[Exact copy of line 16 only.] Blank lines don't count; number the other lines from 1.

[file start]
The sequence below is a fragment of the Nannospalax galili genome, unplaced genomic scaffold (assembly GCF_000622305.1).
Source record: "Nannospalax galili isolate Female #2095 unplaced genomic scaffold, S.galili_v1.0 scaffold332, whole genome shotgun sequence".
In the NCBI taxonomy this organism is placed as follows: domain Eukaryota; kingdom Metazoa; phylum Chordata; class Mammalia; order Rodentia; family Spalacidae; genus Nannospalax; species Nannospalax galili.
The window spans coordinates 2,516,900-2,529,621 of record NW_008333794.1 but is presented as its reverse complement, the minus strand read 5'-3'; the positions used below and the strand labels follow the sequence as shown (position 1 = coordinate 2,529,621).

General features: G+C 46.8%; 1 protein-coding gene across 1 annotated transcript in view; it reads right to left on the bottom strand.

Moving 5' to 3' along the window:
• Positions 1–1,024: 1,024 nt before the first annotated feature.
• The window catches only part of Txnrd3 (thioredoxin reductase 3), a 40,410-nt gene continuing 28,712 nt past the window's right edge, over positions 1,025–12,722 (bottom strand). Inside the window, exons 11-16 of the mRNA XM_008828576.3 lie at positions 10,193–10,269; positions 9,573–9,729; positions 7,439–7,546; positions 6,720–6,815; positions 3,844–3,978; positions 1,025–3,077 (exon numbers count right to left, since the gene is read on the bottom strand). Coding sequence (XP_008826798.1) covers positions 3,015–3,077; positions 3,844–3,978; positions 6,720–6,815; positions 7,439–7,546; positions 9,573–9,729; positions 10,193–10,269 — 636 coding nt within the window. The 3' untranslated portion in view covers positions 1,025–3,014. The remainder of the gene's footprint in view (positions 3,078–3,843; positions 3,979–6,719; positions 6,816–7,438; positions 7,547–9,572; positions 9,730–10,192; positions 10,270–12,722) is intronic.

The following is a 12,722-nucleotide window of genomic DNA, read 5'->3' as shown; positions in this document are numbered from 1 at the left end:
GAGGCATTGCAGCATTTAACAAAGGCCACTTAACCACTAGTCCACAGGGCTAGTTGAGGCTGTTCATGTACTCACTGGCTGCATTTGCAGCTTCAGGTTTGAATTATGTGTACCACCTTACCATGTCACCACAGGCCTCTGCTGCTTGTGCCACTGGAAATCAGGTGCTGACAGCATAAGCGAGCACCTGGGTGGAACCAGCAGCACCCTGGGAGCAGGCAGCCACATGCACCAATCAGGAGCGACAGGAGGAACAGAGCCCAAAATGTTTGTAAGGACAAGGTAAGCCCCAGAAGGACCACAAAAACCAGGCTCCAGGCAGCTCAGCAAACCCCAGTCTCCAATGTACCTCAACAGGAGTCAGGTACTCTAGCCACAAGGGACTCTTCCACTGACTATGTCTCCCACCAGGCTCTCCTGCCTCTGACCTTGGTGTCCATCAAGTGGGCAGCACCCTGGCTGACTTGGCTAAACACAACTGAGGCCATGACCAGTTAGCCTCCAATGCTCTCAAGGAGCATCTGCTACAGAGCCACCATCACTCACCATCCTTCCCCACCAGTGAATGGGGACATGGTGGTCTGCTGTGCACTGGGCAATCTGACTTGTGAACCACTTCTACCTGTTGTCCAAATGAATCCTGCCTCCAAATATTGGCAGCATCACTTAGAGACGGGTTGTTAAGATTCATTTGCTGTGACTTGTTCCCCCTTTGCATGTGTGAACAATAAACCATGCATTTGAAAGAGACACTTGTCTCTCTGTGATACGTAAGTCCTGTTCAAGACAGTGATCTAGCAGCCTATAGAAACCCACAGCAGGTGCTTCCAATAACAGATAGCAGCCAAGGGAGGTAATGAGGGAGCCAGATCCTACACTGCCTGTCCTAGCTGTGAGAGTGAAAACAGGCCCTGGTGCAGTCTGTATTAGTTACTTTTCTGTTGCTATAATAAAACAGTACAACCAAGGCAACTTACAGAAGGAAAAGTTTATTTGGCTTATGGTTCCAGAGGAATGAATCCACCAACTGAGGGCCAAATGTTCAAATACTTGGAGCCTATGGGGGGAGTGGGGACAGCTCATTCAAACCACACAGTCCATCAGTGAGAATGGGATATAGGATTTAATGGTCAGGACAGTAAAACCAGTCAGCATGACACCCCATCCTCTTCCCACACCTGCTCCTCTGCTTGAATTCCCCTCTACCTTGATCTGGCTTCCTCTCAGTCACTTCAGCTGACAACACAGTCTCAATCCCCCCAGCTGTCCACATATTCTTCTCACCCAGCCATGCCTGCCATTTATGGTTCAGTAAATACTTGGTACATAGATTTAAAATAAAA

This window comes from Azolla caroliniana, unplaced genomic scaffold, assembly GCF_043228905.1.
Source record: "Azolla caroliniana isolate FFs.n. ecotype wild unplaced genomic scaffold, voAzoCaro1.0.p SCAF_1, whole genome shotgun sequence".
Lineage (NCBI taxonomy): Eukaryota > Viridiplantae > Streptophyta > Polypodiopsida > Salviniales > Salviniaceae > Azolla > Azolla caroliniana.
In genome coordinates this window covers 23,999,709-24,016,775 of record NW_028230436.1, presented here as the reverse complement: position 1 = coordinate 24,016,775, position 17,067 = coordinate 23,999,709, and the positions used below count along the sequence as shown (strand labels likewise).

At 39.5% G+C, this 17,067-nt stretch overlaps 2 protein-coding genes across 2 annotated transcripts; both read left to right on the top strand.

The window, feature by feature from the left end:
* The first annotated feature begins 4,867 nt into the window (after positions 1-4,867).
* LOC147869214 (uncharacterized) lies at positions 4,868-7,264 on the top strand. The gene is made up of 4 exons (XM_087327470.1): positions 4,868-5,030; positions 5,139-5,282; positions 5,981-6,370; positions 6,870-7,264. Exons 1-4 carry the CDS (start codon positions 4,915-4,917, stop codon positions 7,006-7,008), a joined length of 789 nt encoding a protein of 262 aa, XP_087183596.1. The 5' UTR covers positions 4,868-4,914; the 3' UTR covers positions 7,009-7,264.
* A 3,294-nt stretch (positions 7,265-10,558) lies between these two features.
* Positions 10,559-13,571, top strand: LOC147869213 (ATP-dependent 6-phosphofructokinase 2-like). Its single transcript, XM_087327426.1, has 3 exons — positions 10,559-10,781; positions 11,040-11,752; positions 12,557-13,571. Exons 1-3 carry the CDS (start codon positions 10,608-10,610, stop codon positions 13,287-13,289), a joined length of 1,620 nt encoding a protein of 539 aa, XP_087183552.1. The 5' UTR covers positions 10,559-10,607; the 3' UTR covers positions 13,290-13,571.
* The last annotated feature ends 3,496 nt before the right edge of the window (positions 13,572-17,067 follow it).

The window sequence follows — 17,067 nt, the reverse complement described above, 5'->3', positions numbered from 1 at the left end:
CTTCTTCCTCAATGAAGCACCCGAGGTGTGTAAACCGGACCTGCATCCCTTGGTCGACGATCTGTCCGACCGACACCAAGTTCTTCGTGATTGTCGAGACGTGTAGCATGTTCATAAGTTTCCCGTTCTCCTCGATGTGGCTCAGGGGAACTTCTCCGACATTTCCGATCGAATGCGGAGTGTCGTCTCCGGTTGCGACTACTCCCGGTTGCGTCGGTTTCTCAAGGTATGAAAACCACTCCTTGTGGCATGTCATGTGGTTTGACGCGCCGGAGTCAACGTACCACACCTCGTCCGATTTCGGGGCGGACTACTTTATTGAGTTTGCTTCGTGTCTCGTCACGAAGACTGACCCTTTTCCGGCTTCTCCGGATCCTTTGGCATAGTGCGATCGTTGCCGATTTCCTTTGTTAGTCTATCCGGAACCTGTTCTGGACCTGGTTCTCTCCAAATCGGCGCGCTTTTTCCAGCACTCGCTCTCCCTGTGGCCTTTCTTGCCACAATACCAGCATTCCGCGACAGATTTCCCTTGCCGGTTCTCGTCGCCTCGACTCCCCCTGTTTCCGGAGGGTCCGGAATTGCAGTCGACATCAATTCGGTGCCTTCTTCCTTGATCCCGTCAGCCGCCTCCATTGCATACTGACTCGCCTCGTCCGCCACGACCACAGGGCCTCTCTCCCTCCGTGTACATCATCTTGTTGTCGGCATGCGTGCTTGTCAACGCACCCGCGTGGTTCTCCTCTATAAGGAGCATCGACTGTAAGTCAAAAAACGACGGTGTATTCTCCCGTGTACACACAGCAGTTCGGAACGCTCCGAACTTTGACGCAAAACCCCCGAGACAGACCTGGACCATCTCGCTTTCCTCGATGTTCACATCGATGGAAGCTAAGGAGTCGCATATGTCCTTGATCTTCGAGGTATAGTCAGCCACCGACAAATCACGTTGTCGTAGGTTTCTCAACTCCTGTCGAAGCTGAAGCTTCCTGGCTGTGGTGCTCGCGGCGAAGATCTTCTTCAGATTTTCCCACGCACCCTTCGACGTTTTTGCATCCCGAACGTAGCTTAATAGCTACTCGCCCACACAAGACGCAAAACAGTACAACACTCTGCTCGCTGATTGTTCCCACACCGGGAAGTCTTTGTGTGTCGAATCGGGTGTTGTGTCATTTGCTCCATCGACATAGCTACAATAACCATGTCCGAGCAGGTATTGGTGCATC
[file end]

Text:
The window, feature by feature from the left end: